Accountability and Democracy

The Role of Congressional Investigations

What is the purpose of a congressional hearing of this nature? Before beginning his questioning of Oliver North, Mr. Nields said “a principal purpose of these hearings [is] to replace secrecy and deception with disclosure and truth.” In his reply, North famously said: “I came here to tell you the truth, the good, the bad, and the ugly.”

It is clear that some of the key witnesses at the hearings thought that the proceedings were unfair. For example, North testified at one point about issues that have to be debated “not just by pulling people before this group and hammering at them and haranguing them and reducing it to pettiness.” One of the issues that North's supporters would consider petty and unfair were questions concerning expenditures and possibly personal financial gain, particularly from the security system that was installed at his home. (Here is North's famous defense of the security system where he offers to meet Abu Nidal “on equal terms anywhere in the world”).

North's lawyer, Brendan Sullivan, famously interjected at one point, when yet another one of his objections was overruled: “I am not a potted plant.” He was objecting more broadly to the loose rules of the evidence and the hypothetical nature of some questions; Sullivan called them “dreamland scenarios.”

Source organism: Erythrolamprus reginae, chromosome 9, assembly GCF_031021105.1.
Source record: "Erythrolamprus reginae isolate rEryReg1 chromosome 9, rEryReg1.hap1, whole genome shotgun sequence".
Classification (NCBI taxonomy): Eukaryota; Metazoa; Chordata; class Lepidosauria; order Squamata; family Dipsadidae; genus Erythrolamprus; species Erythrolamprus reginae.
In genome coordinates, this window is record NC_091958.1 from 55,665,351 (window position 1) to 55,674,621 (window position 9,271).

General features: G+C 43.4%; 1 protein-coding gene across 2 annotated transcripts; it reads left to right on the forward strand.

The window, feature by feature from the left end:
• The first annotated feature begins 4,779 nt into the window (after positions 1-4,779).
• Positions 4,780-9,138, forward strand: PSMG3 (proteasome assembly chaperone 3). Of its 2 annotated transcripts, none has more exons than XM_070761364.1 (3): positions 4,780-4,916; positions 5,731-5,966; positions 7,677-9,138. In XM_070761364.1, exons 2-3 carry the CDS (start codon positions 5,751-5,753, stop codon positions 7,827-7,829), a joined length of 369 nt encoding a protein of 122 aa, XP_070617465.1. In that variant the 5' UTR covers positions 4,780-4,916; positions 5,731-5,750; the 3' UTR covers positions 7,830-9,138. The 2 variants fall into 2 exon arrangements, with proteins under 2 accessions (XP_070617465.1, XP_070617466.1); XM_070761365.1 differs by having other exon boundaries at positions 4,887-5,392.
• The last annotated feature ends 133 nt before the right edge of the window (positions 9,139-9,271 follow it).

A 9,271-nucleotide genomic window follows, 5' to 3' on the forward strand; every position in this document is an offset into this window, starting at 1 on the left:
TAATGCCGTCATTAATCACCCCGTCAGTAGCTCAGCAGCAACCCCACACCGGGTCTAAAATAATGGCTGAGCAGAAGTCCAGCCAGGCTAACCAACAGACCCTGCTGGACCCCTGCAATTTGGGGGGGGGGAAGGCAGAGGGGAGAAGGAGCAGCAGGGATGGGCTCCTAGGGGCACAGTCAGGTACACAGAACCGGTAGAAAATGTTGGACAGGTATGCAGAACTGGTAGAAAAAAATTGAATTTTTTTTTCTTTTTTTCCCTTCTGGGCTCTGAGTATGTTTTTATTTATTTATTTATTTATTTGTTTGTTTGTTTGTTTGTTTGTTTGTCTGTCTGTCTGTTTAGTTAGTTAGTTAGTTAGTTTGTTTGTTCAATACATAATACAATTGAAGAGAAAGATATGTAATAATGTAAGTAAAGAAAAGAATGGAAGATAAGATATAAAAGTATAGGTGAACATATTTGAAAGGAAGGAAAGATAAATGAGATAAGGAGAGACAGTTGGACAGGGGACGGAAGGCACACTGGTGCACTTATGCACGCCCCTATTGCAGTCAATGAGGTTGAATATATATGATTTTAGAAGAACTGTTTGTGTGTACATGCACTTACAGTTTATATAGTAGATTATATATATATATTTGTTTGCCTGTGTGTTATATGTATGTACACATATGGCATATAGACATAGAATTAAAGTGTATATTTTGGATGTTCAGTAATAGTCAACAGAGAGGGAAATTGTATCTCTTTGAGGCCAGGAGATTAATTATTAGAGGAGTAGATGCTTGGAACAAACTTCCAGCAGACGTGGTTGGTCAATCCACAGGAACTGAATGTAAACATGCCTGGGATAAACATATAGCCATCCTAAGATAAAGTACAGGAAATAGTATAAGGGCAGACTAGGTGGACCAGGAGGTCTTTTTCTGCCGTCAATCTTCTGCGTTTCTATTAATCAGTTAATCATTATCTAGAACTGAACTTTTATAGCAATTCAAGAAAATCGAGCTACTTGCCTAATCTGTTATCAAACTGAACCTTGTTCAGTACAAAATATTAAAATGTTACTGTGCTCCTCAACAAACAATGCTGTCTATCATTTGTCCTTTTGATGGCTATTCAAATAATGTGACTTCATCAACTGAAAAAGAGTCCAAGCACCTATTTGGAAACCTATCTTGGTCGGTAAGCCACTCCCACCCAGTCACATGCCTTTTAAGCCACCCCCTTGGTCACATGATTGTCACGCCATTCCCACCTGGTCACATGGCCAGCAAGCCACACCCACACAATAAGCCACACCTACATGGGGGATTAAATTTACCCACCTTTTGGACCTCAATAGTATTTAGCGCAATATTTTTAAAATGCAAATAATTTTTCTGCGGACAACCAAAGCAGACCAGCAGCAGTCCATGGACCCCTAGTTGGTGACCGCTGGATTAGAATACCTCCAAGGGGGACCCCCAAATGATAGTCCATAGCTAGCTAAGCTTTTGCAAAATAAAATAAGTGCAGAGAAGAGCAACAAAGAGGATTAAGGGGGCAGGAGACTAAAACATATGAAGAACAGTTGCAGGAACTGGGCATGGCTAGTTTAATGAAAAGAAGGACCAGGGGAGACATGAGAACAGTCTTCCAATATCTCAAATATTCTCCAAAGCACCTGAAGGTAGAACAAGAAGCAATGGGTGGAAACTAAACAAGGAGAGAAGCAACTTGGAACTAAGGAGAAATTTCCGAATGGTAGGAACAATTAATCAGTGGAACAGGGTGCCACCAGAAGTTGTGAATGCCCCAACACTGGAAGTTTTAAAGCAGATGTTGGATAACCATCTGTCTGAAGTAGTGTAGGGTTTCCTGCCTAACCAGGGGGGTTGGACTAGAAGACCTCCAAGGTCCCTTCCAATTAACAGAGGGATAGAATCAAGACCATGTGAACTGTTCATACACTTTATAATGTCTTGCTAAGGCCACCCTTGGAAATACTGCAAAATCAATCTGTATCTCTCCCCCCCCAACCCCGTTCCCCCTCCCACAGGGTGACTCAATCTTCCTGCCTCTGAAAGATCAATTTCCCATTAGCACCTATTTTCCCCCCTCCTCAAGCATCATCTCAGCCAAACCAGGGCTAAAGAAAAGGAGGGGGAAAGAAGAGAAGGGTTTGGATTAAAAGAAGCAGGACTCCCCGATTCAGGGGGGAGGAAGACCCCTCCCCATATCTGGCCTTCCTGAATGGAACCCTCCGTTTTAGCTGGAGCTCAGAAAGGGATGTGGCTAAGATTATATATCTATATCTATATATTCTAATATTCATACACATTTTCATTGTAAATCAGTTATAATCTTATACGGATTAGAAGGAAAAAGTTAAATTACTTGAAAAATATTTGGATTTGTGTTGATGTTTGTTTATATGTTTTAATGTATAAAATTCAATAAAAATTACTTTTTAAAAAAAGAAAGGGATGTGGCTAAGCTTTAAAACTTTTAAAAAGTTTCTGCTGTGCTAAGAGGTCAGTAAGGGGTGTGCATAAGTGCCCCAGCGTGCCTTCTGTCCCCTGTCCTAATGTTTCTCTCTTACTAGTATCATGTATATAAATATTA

Finally, the “limited use immunity” that was provided to those who testified before Congress ended up having a much broader effect than intended. Even though the Independent Counsel went to great lengths to avoid having Congressional testimony taint the development of the prosecution's case, the convictions they won were overturned on appeal because the court was not convinced that the jurors had not been tainted by the Congressional hearings.

Discussion Questions

  • Did the Iran-Contra hearings help the public understand the scandal and learn from it?
  • Were the hearings fair?
  • Do Congressional investigations preclude criminal prosecutions for the same actions? If so, how should Congress decide whether it is more important to hold hearings than it is to prosecute wrongdoing?